• Later spinoffs and TV movies usually update the technology equivalents to match when the spinoff/movie was made. Thus the late 1970s The New Fred and Barney Show featured CB radios, 80s spinoff The Flintstone Kids featured video games, while the 90s TV movies I Yabba Dabba Do and Hollyrock-a-Bye Baby feature desktop computers, VCRs, CDs and car alarms.
  • Big Damn Movie: The first film has ambition, loyalty, betrayal, corporate intrigue, and a climactic battle upon an elaborate makeshift Death Trap. An average episode of the TV series is basically just Wacky Hijinks.
  • Big Darn Movie: The Man Called Flintstone made at the same time as the Original Series. Originally intended as a multipart season premire, it was adapted instead into a movie parodying the hot Secret Agent genre.
  • Big Friendly Dog: Dino, even though he's not technically a dog.
  • Black Bead Eyes: Some characters, especially Barney and Wilma.
  • Bowling for Ratings: Fred and Barney are frequently shown bowling, either by themselves or as part of an organized group.
  • Broken Aesop: In "Samantha", after some ridicule, the wives are determined to prove they can handle a camping trip with Fred and Barney. They are joined by the secretly magical Samantha. The episode ends with everyone thinking Wilma and Betty outdid Fred and Barney, but as the viewers saw, Samantha cheated - using her magic to make things vastly easier for the wives than it would've been otherwise.
  • Broken Streak
  • Brotherhood of Funny Hats: Loyal Order of Water Buffaloes.
  • Bumbling Dad: Fred, when Pebbles was born.
  • By the Eyes of the Blind: Gazoo.
  • Canon Discontinuity: Dino is a pretty startling example. In his debut episode, he has a different colour, usually walks on his hind legs, and can not only talk, but can act and fast-talk people, with a vocabulary to match. At the end of the episode, he goes home with the Flintstones... and then turns into a dog with only the usual level of cartoon animal intelligence (in that he can understand the exact sentences people say and act upon them, but is never seen to be able to talk).
  • Catch Phrase: "Yabba-dabba-doo!"
    • In the teenage years spinoffs, Pebbles uses "Yabba-dabba-doozy!" Befitting, as her schemes usually were.
    • "Wiiiiiiiilllmaaaaaaa!!!"
    • (In the cereal commercials) "Barney!!!!! My Pebbles!!!!" (Followed by Barney making a lame pun based on his latest scheme)
  • Celebrity Is Overrated
  • The Celebrity Lie
  • Childhood Friend Romance: If you go by historic timelines, it could be said that Pebbles and Bamm-Bamm were the very first pair for this trope. Upon first meeting as babies, they were the best of friends and had many adventures as they grew up together, eventually falling in love, getting married, and having children of their own. It was even Lampshaded by Bill and Joe themselves during a cameo appearance at their wedding.
  • Closer to Earth: Wilma is much more mature and level-headed than Fred, who borders on Adult Child.
  • Conspicuously Light Patch
  • Crossover: with The Jetsons, Bewitched and others.
  • Cosmetically Advanced Prequel: The Flintstone Kids compared to the original series.
  • Crunchtastic: Their aforementioned cereal. The short-lived Dino Pebbles Cereal, for instance, used "Marshmellow Dinolicious" in their ads, prompting Dino to Glomp whoever said it.
  • Darker and Edgier: The Flintstones animated movie made a few years ago called Flintstones on the Rocks. Fred and Wilma's silly cartoon fighting turned into them being a genuinely unhappy married couple, and the opening scene is them fighting in a marriage counselling session.
  • Deadpan Snarker: Fred and Wilma, more so on the latter.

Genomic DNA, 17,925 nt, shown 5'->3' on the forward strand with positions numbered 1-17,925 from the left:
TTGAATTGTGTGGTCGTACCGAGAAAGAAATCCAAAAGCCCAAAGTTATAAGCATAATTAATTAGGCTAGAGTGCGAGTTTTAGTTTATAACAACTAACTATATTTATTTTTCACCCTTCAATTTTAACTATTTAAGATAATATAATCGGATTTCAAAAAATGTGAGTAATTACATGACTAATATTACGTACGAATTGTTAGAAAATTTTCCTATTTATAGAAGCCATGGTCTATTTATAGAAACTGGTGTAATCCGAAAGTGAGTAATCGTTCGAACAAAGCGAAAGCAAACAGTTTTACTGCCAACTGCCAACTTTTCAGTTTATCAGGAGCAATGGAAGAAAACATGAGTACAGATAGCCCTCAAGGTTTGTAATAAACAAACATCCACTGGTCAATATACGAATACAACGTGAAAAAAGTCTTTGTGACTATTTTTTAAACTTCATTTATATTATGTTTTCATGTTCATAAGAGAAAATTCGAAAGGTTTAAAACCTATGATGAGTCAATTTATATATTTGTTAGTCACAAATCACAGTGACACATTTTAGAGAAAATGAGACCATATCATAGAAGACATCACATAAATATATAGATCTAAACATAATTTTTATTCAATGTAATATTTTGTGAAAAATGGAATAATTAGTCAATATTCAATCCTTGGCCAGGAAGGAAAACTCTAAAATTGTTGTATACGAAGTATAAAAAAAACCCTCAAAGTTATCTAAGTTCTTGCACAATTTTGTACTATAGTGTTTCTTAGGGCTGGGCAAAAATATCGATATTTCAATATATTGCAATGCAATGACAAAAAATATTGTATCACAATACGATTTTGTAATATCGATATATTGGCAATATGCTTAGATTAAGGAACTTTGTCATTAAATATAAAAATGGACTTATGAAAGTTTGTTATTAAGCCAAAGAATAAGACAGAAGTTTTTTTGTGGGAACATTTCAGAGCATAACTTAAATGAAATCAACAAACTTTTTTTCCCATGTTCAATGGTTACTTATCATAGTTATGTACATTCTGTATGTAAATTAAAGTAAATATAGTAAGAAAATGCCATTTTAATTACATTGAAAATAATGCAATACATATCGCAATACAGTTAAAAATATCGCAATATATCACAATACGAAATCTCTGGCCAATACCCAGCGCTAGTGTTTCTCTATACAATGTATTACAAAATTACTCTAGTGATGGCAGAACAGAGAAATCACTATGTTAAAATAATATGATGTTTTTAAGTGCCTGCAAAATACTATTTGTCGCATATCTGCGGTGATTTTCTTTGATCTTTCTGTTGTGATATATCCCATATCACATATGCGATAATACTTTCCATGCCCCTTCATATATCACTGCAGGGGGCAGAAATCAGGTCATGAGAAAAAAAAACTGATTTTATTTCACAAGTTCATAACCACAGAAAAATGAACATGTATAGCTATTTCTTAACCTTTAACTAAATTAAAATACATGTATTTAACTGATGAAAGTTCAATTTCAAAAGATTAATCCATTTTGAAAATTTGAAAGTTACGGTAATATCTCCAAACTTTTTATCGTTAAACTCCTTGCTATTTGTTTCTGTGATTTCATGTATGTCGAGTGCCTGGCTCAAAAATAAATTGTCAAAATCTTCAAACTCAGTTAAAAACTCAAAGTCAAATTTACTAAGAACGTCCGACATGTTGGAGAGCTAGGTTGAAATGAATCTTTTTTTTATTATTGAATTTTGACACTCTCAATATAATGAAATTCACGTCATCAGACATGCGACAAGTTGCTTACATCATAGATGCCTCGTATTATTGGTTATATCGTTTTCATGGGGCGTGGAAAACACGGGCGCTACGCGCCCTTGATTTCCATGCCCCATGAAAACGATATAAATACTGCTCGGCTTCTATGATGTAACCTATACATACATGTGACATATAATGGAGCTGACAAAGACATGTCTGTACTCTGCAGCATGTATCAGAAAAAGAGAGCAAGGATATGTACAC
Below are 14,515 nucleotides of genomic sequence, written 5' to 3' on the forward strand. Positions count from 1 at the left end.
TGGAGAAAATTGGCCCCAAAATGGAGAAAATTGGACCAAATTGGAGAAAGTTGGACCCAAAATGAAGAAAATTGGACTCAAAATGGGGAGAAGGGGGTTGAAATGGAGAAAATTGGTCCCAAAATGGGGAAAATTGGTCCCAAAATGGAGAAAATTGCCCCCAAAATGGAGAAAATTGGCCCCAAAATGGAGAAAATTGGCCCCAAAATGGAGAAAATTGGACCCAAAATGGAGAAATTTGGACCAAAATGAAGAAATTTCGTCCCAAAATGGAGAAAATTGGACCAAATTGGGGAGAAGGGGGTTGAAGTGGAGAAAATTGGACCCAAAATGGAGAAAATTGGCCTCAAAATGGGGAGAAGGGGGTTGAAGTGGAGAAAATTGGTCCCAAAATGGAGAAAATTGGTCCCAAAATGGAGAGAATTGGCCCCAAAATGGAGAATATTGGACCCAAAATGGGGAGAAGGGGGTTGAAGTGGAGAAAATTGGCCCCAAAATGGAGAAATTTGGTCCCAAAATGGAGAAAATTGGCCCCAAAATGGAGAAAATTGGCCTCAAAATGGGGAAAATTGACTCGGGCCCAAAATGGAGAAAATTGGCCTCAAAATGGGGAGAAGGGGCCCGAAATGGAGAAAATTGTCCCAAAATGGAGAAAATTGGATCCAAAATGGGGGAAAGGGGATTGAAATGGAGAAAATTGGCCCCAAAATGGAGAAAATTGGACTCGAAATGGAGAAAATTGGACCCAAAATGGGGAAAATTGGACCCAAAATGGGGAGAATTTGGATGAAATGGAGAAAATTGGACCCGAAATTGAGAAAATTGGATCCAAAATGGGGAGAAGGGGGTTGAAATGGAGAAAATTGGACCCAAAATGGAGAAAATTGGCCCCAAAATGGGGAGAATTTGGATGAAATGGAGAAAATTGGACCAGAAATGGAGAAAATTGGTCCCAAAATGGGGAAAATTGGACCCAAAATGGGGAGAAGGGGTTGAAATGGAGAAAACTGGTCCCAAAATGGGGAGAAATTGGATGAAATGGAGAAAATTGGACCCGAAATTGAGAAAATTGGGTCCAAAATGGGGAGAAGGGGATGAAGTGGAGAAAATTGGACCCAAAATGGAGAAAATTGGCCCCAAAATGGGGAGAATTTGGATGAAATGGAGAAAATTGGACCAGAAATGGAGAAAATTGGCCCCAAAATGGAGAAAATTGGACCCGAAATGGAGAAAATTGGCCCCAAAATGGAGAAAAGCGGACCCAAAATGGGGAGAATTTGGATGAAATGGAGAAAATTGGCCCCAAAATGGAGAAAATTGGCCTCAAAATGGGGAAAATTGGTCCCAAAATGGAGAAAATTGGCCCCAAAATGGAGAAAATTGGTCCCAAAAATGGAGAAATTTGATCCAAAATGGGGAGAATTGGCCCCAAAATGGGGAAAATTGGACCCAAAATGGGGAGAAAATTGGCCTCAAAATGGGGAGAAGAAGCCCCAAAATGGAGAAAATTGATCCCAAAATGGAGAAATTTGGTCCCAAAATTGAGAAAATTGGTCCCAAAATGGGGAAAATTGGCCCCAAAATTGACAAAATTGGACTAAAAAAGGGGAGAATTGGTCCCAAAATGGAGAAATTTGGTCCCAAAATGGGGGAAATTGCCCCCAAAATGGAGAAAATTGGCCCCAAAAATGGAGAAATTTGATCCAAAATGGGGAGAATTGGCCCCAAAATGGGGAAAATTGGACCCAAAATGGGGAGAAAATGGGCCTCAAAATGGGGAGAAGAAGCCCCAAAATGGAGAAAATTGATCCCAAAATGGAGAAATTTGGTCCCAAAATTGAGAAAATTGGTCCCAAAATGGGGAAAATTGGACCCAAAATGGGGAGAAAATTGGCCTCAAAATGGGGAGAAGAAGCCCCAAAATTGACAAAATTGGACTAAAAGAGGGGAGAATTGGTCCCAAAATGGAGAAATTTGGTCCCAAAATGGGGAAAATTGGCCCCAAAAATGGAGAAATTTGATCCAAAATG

• Diet Episode: At least one episode has Fred getting shamed into dieting.
  • Does Not Wear Shoes/Foot Focus: Due to the prehistoric setting, the entire cast is constantly barefoot. Lampshaded in a Comic Book Adaptation story in which shoes are invented, but fail to catch on.
  • Doing It for the Art: As hard as it is to imagine, the first live action movie. For starters, unless they got John Goodman to play Fred, they wouldn't have even bothered trying to make a movie.
  • Door Step Baby: Bamm-Bamm
  • Dream Sequence
  • Drive-In Theater: Featured in the opening and closing credits.
  • Driven to Suicide: A heartbroken Barney attempted this when thinking that the Rockefellers won their court case and were free to adopt Bamm-Bamm, by roping a boulder to his torso from a bridge. Fred saved his life, but caught the boulder by accident and wound up (alive, but grumbling) in the river.
  • Drunk with Power: Fred, in the first live action movie.
  • Early Installment Weirdness: The show did not feature its famous `Meet the Flintstones' theme song until the third season.
  • Everything's Better with Dinosaurs: Because a Flintstones which only used creatures that lived during the Paleolithic wouldn't be nearly as interesting, although those kinds of animals are around as well.
  • Kangaroos Represent Australia: Hoppy, the "hopparoo."
  • Expository Theme Tune: "Meet the Flintstones", beginning in the third season.
    • "They're the modern Stone Age family..."
  • Feuding Families: "Bedrock Hillbillies."
  • The Film of the Series: The two Live Action Adaptations.
  • First Name Ultimatum: See this page's quote.
  • Flintstone Theming: The Trope Namer.
  • Freaky Friday Flip: A number of times, including once where Fred and Dino swap bodies.
  • The Gambling Addict: Fred is a compulsive gambler. Simply mentioning the word "bet" around him will cause him to get a crazy look in his eyes and start repeating the word over and over in a loud voice:

Fred: Bet...bet...bet! BEEETTTTT! BET-BET-BET-BET-BET-BET-BET!!!!!

  • Gentle Giant: Fred, at his best.
  • Getting Crap Past the Radar: Betty apparently kept her pledge paddle, when asked what it was used for she simply took a big swing and said "Whacko"....make of that what you will.
  • Gilligan Cut
  • God for a Day: Well more like "Boss For A Day" when Fred is envious of his boss and the Great Gazoo turns him into a boss. He finds that it's actually a burden, since he has to deal with higher-ups, stay late in meetings, etc.
  • Gravity Is a Harsh Mistress
  • Great Gazoo: Trope Namer.
  • Hair Reboot: In the episode featuring Stony Curtis, when Wilma quickly gets herself cleaned up to meet the celebrity, four quick strokes of her brush are all that is needed to bring her hair to its usual style.
  • Happily Adopted: Bamm-Bamm is notable for being one of the first examples on a cartoon.